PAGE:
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Article
Sun, 28th July 2019
 

Questions & Answers

 
WHOOPING COUGH

Q: 

I am an adult, have developed a terrible cough which the doctor says is whooping cough. I thought this was only for infants?

A: 

Once a terrible and fatal disease in infants under one, it largely vanished with universal immunisation at 2, 4, 6, 15 months and 4 years. But since a UK scare several years ago, many mothers refuse child vaccination. There is now a whooping cough epidemic and adults are often affected, spread by droplets from coughs and discharges, it is treated with erythromycin. Water vapour (in the bathroom), and warmth help alleviate the cough. It is still serious.

 
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FINGERNAILS

Q: 

My fingernails often bend, flake or crack. What am I to do?

A: 

Ideally protect them from water, especially when washing up with detergents. This plays havoc with nails, causing them to swell, then shrink, split and flake. Applying Hard-as-nails often helps. Ideally wear cotton gloves, then rubber or latex ones when immersing hands. When bathing, use a non-alkaline soap. Avoid nail polish removers for these increase perils. A multi-mineral tablet each day will help also.

 
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BLOATED

Q: 

After eating I often notice a lot of gas in my stomach, causing discomfort and distension.

A: 

Each time we swallow, be it saliva or food, air enters the stomach often up to 750 mls. It accumulates, and distends causing discomfort. Eat slowly; avoid fizzy drinks, and laughing when eating. Fried foods, leafy greens, and legumes tend to aggravate and form more gas. De-gas, antacids, and a drink of dry ginger ale often helps burping. Plenty of water, daily psyllium helps eliminate gas trapped in the lower bowel.

 
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BUILDING UP

Q: 

How can a person build up their immune system, and reduce risks of recurring viral infections, coughs, colds and flu?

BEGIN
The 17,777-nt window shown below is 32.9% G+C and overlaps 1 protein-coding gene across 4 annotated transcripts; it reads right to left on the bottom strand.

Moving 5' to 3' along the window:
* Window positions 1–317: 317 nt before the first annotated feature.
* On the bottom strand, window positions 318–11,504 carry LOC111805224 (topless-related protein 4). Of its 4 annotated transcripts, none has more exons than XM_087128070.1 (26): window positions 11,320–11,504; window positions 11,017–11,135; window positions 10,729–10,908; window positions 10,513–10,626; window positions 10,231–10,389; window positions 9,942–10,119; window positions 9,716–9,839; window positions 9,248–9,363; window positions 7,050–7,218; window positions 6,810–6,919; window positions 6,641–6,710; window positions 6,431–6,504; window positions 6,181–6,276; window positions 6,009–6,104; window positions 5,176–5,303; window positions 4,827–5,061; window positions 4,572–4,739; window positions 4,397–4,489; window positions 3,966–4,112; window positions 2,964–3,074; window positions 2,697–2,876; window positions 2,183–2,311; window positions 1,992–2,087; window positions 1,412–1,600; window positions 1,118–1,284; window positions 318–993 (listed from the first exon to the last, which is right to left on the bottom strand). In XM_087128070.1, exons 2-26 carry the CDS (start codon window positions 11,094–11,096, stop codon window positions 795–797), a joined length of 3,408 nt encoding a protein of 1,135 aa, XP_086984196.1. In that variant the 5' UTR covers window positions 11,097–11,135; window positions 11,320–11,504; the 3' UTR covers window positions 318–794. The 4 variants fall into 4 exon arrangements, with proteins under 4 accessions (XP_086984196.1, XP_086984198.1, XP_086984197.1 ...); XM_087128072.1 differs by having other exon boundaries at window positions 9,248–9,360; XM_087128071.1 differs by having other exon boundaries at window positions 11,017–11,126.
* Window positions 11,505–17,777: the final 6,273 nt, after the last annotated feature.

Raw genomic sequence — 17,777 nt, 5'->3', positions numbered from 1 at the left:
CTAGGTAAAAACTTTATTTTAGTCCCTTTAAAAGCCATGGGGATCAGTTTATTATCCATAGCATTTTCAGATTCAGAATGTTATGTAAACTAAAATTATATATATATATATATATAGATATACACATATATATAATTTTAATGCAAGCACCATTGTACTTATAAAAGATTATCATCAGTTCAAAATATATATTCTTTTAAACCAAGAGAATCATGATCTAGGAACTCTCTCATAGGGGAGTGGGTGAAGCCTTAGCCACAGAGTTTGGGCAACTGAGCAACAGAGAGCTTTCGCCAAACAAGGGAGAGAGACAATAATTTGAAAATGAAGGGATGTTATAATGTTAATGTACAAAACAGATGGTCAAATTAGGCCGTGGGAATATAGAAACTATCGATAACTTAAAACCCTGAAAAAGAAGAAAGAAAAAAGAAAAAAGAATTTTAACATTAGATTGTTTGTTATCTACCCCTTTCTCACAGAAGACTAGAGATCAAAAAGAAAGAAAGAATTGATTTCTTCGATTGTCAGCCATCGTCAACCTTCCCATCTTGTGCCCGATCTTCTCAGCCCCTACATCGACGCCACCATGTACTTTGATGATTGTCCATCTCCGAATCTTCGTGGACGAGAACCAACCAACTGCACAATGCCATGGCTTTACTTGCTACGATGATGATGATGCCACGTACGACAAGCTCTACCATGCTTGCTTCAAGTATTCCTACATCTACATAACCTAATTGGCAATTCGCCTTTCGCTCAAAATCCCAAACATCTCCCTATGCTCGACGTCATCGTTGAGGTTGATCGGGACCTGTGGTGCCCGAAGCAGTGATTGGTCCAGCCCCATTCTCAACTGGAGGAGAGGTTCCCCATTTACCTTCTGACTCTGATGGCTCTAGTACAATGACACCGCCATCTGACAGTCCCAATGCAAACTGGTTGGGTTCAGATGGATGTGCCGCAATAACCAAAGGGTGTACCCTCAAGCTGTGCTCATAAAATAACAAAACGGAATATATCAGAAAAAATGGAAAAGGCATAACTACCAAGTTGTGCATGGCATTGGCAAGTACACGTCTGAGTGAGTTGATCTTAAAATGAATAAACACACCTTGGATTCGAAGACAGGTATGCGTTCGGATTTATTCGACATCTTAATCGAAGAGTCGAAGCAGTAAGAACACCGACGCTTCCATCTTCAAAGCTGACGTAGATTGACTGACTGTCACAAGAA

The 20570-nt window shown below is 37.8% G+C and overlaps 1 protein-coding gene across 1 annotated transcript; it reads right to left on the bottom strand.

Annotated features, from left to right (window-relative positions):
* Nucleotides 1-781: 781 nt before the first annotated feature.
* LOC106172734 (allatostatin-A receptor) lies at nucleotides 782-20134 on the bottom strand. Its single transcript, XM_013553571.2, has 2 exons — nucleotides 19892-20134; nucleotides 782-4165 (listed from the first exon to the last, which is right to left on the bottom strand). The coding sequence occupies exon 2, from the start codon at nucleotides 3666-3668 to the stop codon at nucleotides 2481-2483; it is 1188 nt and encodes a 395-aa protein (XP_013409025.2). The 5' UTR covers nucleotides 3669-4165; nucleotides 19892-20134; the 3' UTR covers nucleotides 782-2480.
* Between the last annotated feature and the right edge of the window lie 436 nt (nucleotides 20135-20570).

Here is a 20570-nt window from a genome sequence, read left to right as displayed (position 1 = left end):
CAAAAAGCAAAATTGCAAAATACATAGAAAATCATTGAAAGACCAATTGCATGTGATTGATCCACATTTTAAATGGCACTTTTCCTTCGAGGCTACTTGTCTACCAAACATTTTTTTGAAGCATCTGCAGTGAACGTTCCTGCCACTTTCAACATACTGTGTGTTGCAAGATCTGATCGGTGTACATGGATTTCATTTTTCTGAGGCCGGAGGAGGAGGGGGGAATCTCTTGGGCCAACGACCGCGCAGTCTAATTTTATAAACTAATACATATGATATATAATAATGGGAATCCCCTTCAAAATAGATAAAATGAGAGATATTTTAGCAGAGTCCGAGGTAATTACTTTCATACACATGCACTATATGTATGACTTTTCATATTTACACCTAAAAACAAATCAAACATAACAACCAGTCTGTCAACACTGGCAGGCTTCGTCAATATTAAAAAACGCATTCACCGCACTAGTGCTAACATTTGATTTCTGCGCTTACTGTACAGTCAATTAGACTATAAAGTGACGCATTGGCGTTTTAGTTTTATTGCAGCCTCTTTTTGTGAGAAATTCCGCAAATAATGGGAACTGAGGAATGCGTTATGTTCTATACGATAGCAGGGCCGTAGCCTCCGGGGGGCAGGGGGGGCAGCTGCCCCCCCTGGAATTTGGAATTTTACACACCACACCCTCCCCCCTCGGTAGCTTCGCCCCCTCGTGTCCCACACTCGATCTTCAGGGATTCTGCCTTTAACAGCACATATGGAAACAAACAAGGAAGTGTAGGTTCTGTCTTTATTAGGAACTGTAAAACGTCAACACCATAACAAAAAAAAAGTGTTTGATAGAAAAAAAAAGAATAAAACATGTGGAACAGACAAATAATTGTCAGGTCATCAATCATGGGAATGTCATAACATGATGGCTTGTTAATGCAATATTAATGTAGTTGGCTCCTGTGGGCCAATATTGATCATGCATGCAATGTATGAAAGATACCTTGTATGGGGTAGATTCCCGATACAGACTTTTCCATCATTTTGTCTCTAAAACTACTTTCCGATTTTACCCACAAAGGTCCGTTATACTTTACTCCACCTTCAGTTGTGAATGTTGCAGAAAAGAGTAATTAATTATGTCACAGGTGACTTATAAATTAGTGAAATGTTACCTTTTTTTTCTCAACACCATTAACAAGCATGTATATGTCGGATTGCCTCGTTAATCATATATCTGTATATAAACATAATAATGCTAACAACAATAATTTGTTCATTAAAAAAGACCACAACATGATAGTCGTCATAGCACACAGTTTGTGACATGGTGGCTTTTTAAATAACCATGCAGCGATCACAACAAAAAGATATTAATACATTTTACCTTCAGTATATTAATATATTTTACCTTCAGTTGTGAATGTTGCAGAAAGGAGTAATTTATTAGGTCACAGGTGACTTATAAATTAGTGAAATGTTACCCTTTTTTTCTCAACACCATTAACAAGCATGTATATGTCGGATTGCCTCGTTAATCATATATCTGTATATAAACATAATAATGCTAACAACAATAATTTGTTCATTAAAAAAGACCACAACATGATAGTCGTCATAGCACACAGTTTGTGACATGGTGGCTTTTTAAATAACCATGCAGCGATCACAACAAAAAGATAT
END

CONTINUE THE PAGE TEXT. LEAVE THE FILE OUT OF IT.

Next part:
A: 

Sensible food intake heads the list. Fruit, veggies, legumes (beans, peas, lentils), lean meat, fish, soy products, seeds, shoots, nuts, are excellent sources. Lots of water, adequate rest at night and regular daily exercise is helpful. Walking heads the list. Swimming, cycling and gardening are also fine. I take supplemental vitamins each day, and rarely become ill. Last flu bout was in 1971!

 
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EMPHYSEMA

Q: 

I huff and puff even with relatively slight exertion. I still smoke 50 fags a day and my GP says emphysema, Crook prospects.

A: 

Smoking is the single commonest cause for destroying the microscopic air sacs in the lungs, causing them to coalesce. Breathlessness (dyspnoea) inevitably results, worsening with time. Stop smoking at once. Antibiotics reduce infection, aerosols improve respiration. Severe cases now respond well to surgical excision of the over-inflated lung segments. This is carried out in thoracic units at major capital city hospitals.

 
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PSA

Q: 

My blood PSA level is markedly elevated. Does this mean cancer?

A: 

PSA, Prostate Specific Antigen, elevation indicates prostatic activity. Often an ultrasound examination and maybe with a biopsy, will indicate if either a simple enlargement, common in men over 50, or cancer. In any case, surgery, or other treatments are readily available to help treat the condition, whatever it is. Ideally,all males over 50 should have either an annual digital examination or PSA. Talk to your GP.

 
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ALLERGIES

Q: 

I suffer from dry irritable skin, running eyes, nose and parched throat. The skin turns red if scratched. I am sure it is an allergy but my doctor disagrees.

A: 

A check to eliminate diabetes and other hidden nasties is a good start. In any case, use neutral non-alkaline soap, body warmth water and dab skin dry after showers. Apply a weak cortisone based cream to itchy areas, take a non-sedating antihistamine 1-2 times a day, and drink lots of water to eliminate histamine, the common troublemaker. I will bet this will help.

 
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BUSTED BACK

Q: 

I have a fractured vertebra. Will it heal OK? It is painful.

A: 

Many older people, especially women, suffer from sudden crush fractures of the large vertebral bones of the back often for no obvious reason. Sudden pain may occur, relieved by analgesics, but gradually wanes. Osteoporosis (thinning of the bones) is common with reduced oestrogen production after age 50. HRT (hormone replacement therapy) is vital. So is an increased intake of calcium. Dairy products (best low fat milk) is a rich supply. Continued exercise is also important. Talk to your GP.

 
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This health advice is general in nature. You are advised to seek medical attention from your doctor or health care provider for your own specific symptoms and circumstances.

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